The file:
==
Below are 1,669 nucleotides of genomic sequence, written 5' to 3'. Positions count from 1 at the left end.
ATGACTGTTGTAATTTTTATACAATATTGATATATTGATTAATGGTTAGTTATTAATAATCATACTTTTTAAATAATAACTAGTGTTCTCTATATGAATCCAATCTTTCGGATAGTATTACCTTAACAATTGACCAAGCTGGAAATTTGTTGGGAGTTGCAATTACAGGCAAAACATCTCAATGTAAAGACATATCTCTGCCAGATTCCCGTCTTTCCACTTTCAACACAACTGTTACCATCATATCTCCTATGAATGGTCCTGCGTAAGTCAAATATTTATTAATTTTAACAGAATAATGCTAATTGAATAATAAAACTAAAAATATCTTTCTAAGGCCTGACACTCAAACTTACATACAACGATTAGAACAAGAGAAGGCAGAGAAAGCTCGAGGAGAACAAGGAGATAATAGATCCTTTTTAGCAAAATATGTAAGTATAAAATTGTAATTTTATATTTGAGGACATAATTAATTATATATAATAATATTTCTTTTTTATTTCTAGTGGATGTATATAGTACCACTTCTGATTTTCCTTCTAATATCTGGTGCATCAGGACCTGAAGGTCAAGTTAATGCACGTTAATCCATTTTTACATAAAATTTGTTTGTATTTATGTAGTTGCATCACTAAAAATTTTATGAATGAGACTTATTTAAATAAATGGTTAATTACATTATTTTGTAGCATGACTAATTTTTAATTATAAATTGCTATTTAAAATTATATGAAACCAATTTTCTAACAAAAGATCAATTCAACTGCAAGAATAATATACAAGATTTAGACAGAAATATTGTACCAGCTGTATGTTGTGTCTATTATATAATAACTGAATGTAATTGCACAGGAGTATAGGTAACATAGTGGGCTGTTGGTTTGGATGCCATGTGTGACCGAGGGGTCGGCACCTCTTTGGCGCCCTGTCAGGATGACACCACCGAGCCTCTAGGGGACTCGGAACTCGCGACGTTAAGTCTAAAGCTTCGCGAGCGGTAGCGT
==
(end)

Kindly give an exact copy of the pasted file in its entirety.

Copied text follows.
Below are 1,669 nucleotides of genomic sequence, written 5' to 3'. Positions count from 1 at the left end.
ATGACTGTTGTAATTTTTATACAATATTGATATATTGATTAATGGTTAGTTATTAATAATCATACTTTTTAAATAATAACTAGTGTTCTCTATATGAATCCAATCTTTCGGATAGTATTACCTTAACAATTGACCAAGCTGGAAATTTGTTGGGAGTTGCAATTACAGGCAAAACATCTCAATGTAAAGACATATCTCTGCCAGATTCCCGTCTTTCCACTTTCAACACAACTGTTACCATCATATCTCCTATGAATGGTCCTGCGTAAGTCAAATATTTATTAATTTTAACAGAATAATGCTAATTGAATAATAAAACTAAAAATATCTTTCTAAGGCCTGACACTCAAACTTACATACAACGATTAGAACAAGAGAAGGCAGAGAAAGCTCGAGGAGAACAAGGAGATAATAGATCCTTTTTAGCAAAATATGTAAGTATAAAATTGTAATTTTATATTTGAGGACATAATTAATTATATATAATAATATTTCTTTTTTATTTCTAGTGGATGTATATAGTACCACTTCTGATTTTCCTTCTAATATCTGGTGCATCAGGACCTGAAGGTCAAGTTAATGCACGTTAATCCATTTTTACATAAAATTTGTTTGTATTTATGTAGTTGCATCACTAAAAATTTTATGAATGAGACTTATTTAAATAAATGGTTAATTACATTATTTTGTAGCATGACTAATTTTTAATTATAAATTGCTATTTAAAATTATATGAAACCAATTTTCTAACAAAAGATCAATTCAACTGCAAGAATAATATACAAGATTTAGACAGAAATATTGTACCAGCTGTATGTTGTGTCTATTATATAATAACTGAATGTAATTGCACAGGAGTATAGGTAACATAGTGGGCTGTTGGTTTGGATGCCATGTGTGACCGAGGGGTCGGCACCTCTTTGGCGCCCTGTCAGGATGACACCACCGAGCCTCTAGGGGACTCGGAACTCGCGACGTTAAGTCTAAAGCTTCGCGAGCGGTAGCGT